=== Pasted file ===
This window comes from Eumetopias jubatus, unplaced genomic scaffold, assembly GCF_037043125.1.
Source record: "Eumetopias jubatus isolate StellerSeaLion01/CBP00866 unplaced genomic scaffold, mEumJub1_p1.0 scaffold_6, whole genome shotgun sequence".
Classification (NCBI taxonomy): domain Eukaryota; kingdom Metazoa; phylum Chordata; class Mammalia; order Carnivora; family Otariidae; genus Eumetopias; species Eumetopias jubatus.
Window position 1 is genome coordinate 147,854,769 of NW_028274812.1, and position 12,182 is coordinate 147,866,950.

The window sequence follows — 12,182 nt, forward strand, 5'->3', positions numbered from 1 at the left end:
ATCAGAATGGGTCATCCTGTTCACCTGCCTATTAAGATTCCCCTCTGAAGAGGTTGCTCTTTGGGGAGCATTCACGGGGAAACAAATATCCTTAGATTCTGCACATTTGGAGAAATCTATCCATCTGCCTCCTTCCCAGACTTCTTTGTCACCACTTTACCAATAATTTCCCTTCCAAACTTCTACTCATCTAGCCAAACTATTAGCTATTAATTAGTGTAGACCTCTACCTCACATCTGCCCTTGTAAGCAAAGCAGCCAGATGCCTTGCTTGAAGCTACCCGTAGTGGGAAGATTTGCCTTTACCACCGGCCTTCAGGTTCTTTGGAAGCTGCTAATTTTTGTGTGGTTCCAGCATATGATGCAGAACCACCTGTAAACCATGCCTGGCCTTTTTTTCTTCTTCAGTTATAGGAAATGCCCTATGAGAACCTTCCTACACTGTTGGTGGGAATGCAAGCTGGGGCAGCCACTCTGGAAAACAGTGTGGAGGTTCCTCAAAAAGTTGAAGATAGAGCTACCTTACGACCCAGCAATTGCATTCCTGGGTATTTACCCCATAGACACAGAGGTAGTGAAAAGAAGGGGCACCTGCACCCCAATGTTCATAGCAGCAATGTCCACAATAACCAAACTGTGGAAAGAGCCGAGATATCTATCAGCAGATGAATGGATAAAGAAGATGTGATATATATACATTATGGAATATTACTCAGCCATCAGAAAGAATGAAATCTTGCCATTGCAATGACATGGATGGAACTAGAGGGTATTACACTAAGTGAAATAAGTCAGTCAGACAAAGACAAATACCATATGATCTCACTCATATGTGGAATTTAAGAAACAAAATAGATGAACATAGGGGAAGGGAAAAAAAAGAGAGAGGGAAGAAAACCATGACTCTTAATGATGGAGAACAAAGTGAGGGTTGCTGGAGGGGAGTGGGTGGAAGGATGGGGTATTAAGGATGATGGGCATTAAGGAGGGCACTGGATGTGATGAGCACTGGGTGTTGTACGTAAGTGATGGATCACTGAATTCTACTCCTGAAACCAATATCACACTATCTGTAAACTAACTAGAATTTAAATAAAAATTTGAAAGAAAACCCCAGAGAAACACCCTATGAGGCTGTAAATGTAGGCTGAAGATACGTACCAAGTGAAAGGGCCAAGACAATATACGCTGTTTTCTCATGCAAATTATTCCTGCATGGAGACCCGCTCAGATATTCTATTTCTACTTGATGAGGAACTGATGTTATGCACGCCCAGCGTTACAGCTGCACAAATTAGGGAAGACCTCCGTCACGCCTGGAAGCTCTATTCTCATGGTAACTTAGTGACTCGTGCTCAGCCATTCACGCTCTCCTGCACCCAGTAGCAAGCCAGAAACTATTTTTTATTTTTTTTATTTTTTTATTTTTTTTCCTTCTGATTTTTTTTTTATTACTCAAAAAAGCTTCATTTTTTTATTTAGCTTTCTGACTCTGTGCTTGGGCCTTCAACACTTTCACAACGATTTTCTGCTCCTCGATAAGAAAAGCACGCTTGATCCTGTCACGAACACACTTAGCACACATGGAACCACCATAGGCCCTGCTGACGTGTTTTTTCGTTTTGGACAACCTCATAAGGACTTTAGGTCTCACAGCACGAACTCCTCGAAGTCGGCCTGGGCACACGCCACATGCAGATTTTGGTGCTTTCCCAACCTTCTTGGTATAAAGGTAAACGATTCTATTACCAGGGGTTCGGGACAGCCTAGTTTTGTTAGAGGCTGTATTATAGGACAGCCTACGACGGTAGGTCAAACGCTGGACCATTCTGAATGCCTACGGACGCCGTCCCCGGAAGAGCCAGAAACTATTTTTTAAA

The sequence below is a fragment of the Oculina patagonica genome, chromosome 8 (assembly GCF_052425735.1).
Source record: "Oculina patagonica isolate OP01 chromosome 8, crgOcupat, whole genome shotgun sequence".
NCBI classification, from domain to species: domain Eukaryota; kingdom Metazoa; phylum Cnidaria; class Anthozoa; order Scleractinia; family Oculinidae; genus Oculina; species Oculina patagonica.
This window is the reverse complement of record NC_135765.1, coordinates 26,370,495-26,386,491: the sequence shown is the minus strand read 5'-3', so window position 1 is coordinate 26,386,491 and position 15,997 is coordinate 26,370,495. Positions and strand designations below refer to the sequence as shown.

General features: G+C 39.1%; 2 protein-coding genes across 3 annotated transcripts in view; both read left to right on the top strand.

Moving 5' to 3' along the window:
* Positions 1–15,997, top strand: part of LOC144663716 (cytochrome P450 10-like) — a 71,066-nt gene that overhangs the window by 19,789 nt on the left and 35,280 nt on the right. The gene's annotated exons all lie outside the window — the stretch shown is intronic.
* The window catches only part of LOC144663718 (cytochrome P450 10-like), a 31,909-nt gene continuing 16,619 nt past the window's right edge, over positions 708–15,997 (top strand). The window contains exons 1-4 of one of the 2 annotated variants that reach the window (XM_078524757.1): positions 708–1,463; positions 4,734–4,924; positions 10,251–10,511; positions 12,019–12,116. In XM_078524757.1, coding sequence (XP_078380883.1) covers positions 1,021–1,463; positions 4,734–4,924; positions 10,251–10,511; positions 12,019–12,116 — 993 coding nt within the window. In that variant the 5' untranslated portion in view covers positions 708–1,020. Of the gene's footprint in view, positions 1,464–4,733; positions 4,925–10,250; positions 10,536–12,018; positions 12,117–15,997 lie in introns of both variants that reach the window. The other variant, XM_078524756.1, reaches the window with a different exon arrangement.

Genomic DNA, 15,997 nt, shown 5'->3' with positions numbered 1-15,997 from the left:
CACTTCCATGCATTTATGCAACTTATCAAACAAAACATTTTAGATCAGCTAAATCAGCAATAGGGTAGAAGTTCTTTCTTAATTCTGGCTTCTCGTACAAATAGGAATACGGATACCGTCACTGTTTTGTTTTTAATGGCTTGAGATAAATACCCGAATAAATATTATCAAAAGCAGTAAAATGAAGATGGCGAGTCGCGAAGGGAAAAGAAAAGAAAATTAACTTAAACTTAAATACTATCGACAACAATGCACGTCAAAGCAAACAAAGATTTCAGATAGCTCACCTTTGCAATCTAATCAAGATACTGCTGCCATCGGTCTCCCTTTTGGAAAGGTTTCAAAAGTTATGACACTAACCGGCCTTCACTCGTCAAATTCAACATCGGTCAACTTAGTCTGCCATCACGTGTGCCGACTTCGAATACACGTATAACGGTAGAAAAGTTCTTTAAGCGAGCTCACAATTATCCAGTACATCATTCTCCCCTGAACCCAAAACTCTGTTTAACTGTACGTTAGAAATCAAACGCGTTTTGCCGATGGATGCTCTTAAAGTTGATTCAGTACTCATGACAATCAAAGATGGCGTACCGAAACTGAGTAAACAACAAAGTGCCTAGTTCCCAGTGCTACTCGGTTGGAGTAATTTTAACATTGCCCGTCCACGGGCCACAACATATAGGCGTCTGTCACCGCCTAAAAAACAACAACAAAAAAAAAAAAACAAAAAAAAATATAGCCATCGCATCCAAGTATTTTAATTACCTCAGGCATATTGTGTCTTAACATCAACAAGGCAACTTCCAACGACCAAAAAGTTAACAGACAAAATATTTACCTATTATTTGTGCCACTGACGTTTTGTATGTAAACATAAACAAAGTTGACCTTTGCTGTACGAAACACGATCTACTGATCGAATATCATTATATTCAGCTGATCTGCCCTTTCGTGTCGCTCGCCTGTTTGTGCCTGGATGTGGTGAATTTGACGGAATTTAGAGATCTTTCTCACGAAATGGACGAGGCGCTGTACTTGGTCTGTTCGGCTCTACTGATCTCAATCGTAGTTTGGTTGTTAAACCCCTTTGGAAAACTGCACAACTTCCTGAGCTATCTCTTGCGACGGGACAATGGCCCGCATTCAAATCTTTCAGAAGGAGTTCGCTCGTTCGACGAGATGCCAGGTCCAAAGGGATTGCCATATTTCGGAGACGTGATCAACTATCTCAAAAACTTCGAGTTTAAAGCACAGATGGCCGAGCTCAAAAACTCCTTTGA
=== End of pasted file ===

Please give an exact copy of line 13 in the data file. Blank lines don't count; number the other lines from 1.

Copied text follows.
* Positions 1–15,997, top strand: part of LOC144663716 (cytochrome P450 10-like) — a 71,066-nt gene that overhangs the window by 19,789 nt on the left and 35,280 nt on the right. The gene's annotated exons all lie outside the window — the stretch shown is intronic.